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This article is part of the supplement: Selected papers from the Seventh Asia-Pacific Bioinformatics Conference (APBC 2009)

Open Access Research

Knowledge driven decomposition of tumor expression profiles

Martin H van Vliet12*, Lodewyk FA Wessels12 and Marcel JT Reinders1

Author Affiliations

1 Information and Communication Theory Group, Faculty of Electrical Engineering, Mathematics and Computer Science, Delft University of Technology, Mekelweg 4, 2628 CD Delft, The Netherlands

2 Bioinformatics and Statistics group, Department of Molecular Biology, Netherlands Cancer Institute, Plesmanlaan 121, 1066 CX Amsterdam, The Netherlands

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BMC Bioinformatics 2009, 10(Suppl 1):S20  doi:10.1186/1471-2105-10-S1-S20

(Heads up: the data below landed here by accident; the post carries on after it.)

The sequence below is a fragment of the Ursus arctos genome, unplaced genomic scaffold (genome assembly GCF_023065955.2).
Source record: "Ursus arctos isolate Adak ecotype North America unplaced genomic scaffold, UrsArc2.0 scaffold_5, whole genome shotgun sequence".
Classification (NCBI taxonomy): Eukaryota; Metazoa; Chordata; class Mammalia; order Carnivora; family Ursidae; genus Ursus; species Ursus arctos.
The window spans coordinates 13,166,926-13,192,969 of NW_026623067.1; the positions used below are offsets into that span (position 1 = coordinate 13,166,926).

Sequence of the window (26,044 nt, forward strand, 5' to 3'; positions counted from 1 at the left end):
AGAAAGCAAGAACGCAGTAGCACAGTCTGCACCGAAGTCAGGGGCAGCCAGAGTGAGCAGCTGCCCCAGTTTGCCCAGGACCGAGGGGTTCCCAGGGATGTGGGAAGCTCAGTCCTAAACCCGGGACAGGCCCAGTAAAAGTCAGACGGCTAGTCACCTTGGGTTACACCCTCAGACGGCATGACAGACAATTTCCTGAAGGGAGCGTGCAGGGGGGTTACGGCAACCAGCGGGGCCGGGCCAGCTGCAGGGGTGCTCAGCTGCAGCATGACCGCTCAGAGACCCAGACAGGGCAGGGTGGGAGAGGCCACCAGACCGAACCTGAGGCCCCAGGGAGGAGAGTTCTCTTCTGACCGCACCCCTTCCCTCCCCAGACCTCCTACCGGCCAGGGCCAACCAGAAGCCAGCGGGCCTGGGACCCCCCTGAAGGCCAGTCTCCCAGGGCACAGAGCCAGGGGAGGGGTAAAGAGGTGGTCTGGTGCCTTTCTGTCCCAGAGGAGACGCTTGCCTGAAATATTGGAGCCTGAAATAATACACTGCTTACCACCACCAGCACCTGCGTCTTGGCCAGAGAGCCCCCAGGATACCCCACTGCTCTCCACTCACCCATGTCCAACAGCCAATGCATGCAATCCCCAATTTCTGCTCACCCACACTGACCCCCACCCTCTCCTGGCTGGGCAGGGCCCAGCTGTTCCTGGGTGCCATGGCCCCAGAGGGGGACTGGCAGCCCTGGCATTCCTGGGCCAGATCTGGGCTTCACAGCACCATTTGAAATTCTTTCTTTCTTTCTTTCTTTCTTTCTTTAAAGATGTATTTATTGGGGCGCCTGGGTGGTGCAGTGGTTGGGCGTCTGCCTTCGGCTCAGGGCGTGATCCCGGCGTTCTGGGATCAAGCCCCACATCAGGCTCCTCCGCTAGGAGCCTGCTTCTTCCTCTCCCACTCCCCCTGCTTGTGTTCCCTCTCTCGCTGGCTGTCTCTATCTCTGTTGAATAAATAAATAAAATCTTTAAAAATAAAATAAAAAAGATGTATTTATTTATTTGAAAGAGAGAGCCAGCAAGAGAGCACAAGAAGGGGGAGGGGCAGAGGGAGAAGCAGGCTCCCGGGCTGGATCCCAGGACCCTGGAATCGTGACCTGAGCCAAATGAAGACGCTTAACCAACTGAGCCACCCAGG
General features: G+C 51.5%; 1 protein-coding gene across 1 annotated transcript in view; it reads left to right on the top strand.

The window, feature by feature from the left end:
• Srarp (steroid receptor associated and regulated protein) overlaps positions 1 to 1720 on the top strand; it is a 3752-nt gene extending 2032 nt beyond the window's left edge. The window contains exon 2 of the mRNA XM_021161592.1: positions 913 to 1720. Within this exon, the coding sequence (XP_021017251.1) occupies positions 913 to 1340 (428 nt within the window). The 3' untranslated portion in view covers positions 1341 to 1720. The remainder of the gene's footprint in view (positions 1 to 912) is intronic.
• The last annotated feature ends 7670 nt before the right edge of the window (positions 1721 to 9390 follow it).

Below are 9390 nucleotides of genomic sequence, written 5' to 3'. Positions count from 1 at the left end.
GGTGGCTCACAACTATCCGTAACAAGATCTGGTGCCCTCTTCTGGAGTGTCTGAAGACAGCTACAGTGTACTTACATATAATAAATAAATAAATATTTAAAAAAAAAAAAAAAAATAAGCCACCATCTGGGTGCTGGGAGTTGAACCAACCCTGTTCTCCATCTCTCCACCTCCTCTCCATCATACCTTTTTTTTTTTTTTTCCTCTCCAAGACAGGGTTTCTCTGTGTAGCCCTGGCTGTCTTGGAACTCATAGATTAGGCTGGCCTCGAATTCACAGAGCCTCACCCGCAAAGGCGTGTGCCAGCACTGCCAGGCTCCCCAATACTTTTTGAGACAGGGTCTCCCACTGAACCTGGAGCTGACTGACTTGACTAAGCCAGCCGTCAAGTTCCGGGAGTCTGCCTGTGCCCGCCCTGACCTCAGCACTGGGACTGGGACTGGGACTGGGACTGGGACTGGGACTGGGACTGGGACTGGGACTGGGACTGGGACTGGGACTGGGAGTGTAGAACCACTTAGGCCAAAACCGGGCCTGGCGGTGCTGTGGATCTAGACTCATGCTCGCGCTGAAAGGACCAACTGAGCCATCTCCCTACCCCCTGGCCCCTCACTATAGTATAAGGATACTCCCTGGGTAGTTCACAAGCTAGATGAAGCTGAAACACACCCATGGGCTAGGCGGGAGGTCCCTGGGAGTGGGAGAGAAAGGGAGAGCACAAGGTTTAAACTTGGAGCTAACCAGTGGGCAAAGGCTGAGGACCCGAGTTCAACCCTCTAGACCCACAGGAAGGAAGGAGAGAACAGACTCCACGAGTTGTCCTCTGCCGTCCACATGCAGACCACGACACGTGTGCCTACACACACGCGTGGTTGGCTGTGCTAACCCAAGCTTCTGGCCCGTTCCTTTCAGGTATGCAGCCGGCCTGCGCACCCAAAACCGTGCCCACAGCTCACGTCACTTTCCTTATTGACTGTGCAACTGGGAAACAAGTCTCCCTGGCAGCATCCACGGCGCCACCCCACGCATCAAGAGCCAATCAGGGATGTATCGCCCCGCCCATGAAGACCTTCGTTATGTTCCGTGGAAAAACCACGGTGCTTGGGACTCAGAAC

The electronic version of this article is the complete one and can be found online at: http://www.biomedcentral.com/1471-2105/10/S1/S20


Published:30 January 2009

© 2009 van Vliet et al; licensee BioMed Central Ltd.

This is an open access article distributed under the terms of the Creative Commons Attribution License (http://creativecommons.org/licenses/by/2.0), which permits unrestricted use, distribution, and reproduction in any medium, provided the original work is properly cited.

Abstract

Background

Tumors have been hypothesized to be the result of a mixture of oncogenic events, some of which will be reflected in the gene expression of the tumor. Based on this hypothesis a variety of data-driven methods have been employed to decompose tumor expression profiles into component profiles, hypothetically linked to these events. Interpretation of the resulting data-driven components is often done by post-hoc comparison to, for instance, functional groupings of genes into gene sets. None of the data-driven methods allow the incorporation of that type of knowledge directly into the decomposition.